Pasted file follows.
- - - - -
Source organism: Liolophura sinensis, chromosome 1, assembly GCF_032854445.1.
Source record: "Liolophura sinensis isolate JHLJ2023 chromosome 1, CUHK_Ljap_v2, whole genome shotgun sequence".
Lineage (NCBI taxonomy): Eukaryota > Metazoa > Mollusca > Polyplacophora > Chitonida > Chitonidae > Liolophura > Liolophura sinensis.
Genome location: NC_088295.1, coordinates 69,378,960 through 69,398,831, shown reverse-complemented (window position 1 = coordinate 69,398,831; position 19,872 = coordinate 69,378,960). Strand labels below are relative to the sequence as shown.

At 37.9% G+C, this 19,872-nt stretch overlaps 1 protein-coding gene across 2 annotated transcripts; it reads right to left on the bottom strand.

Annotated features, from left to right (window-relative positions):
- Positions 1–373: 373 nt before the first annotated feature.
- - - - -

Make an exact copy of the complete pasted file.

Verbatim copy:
Source organism: Liolophura sinensis, chromosome 1, assembly GCF_032854445.1.
Source record: "Liolophura sinensis isolate JHLJ2023 chromosome 1, CUHK_Ljap_v2, whole genome shotgun sequence".
Lineage (NCBI taxonomy): Eukaryota > Metazoa > Mollusca > Polyplacophora > Chitonida > Chitonidae > Liolophura > Liolophura sinensis.
Genome location: NC_088295.1, coordinates 69,378,960 through 69,398,831, shown reverse-complemented (window position 1 = coordinate 69,398,831; position 19,872 = coordinate 69,378,960). Strand labels below are relative to the sequence as shown.

At 37.9% G+C, this 19,872-nt stretch overlaps 1 protein-coding gene across 2 annotated transcripts; it reads right to left on the bottom strand.

Annotated features, from left to right (window-relative positions):
- Positions 1–373: 373 nt before the first annotated feature.